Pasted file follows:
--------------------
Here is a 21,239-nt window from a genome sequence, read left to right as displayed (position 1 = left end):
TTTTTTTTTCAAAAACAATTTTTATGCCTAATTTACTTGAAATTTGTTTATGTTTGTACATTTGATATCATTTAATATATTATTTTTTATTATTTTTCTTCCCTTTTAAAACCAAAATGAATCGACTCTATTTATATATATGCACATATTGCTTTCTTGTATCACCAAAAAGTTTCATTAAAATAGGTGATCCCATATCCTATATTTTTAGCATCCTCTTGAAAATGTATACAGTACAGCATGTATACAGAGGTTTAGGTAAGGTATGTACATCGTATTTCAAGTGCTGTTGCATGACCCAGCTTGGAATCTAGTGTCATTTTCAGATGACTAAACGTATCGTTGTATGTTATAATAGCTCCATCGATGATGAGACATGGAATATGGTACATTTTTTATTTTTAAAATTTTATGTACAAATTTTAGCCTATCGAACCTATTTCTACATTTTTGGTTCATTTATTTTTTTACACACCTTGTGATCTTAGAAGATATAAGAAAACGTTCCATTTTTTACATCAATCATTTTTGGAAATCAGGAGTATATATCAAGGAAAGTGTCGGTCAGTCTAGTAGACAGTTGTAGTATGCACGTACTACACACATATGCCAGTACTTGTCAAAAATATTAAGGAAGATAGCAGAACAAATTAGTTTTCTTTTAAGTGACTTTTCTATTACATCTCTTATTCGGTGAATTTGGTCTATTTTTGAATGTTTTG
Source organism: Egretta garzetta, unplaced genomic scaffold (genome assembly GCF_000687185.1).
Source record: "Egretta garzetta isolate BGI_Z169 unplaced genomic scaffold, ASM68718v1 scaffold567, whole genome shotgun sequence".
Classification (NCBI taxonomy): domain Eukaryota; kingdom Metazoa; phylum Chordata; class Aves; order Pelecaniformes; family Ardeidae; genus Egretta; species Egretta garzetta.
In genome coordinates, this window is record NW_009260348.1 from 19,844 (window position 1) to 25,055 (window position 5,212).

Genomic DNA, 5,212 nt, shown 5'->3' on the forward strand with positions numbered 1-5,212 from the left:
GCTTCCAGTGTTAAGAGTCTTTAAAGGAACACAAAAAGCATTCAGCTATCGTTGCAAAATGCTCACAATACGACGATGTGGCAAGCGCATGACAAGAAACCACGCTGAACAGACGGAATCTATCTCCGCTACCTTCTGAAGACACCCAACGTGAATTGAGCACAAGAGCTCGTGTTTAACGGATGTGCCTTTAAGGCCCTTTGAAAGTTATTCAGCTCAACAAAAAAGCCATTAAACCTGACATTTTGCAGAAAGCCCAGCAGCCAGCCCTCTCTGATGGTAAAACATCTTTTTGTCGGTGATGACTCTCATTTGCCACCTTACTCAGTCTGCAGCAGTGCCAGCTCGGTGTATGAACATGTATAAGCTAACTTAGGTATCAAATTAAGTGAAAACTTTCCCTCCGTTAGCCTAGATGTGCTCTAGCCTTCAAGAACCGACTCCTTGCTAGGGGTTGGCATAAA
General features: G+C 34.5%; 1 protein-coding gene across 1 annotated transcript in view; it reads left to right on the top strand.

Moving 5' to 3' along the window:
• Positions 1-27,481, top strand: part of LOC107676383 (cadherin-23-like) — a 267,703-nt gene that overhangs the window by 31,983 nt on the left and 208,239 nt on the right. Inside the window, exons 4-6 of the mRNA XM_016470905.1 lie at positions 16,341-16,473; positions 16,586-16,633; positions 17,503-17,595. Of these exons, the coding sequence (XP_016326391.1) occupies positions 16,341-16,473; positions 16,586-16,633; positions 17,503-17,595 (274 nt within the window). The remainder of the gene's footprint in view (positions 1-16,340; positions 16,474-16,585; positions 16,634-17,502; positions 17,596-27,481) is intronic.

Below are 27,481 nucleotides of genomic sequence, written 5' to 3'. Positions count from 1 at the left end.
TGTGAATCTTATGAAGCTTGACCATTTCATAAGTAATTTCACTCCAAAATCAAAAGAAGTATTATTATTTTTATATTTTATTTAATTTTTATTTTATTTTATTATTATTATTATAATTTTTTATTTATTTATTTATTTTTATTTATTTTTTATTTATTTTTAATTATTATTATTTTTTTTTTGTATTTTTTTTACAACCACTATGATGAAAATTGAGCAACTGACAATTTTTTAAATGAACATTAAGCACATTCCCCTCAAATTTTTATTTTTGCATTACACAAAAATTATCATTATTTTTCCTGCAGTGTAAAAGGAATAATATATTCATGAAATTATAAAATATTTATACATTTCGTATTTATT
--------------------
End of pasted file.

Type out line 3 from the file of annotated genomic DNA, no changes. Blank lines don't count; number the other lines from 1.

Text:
Source organism: Egretta garzetta, unplaced genomic scaffold (genome assembly GCF_000687185.1).